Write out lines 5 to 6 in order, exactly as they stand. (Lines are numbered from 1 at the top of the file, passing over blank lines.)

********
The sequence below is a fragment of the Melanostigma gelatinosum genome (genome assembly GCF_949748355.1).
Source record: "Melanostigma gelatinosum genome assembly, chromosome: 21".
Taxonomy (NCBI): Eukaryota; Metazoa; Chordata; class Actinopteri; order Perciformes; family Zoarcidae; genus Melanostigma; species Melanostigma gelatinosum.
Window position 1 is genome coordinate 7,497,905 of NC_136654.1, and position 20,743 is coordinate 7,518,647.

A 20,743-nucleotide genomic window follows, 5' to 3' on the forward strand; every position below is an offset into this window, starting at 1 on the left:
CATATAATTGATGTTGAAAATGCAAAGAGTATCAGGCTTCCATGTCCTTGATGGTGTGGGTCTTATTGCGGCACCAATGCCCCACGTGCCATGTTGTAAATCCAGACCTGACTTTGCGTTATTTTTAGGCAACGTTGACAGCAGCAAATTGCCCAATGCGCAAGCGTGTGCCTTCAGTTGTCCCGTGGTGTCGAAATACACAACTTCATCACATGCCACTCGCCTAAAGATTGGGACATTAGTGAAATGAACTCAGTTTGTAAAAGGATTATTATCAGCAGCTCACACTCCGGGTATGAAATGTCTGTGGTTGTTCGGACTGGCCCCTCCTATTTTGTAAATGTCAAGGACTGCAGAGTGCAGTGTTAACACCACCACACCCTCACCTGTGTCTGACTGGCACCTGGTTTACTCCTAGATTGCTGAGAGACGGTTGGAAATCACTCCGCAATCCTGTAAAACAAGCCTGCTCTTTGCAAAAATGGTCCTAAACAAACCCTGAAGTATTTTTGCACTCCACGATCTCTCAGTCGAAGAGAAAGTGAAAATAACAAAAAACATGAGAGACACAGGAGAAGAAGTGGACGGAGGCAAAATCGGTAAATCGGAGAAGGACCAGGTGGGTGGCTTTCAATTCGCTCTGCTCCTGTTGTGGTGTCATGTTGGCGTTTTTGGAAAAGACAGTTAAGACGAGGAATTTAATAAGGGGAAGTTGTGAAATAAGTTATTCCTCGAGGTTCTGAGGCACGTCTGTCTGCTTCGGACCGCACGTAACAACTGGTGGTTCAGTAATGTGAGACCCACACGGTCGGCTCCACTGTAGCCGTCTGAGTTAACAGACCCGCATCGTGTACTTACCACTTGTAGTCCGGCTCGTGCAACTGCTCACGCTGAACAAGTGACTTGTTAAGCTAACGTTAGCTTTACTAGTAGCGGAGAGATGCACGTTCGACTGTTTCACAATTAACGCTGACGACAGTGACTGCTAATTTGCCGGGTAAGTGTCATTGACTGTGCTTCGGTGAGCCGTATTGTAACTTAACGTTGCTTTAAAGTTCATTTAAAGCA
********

A 20,743-nucleotide genomic window follows, 5' to 3' on the forward strand; every position below is an offset into this window, starting at 1 on the left:
CATATAATTGATGTTGAAAATGCAAAGAGTATCAGGCTTCCATGTCCTTGATGGTGTGGGTCTTATTGCGGCACCAATGCCCCACGTGCCATGTTGTAAATCCAGACCTGACTTTGCGTTATTTTTAGGCAACGTTGACAGCAGCAAATTGCCCAATGCGCAAGCGTGTGCCTTCAGTTGTCCCGTGGTGTCGAAATACACAACTTCATCACATGCCACTCGCCTAAAGATTGGGACATTAGTGAAATGAACTCAGTTTGTAAAAGGATTATTATCAGCAGCTCACACTCCGGGTATGAAATGTCTGTGGTTGTTCGGACTGGCCCCTCCTATTTTGTAAATGTCAAGGACTGCAGAGTGCAGTGTTAACACCACCACACCCTCACCTGTGTCTGACTGGCACCTGGTTTACTCCTAGATTGCTGAGAGACGGTTGGAAATCACTCCGCAATCCTGTAAAACAAGCCTGCTCTTTGCAAAAATGGTCCTAAACAAACCCTGAAGTATTTTTGCACTCCACGATCTCTCAGTCGAAGAGAAAGTGAAAATAACAAAAAACATGAGAGACACAGGAGAAGAAGTGGACGGAGGCAAAATCGGTAAATCGGAGAAGGACCAGGTGGGTGGCTTTCAATTCGCTCTGCTCCTGTTGTGGTGTCATGTTGGCGTTTTTGGAAAAGACAGTTAAGACGAGGAATTTAATAAGGGGAAGTTGTGAAATAAGTTATTCCTCGAGGTTCTGAGGCACGTCTGTCTGCTTCGGACCGCACGTAACAACTGGTGGTTCAGTAATGTGAGACCCACACGGTCGGCTCCACTGTAGCCGTCTGAGTTAACAGACCCGCATCGTGTACTTACCACTTGTAGTCCGGCTCGTGCAACTGCTCACGCTGAACAAGTGACTTGTTAAGCTAACGTTAGCTTTACTAGTAGCGGAGAGATGCACGTTCGACTGTTTCACAATTAACGCTGACGACAGTGACTGCTAATTTGCCGGGTAAGTGTCATTGACTGTGCTTCGGTGAGCCGTATTGTAACTTAACGTTGCTTTAAAGTTCATTTAAAGCA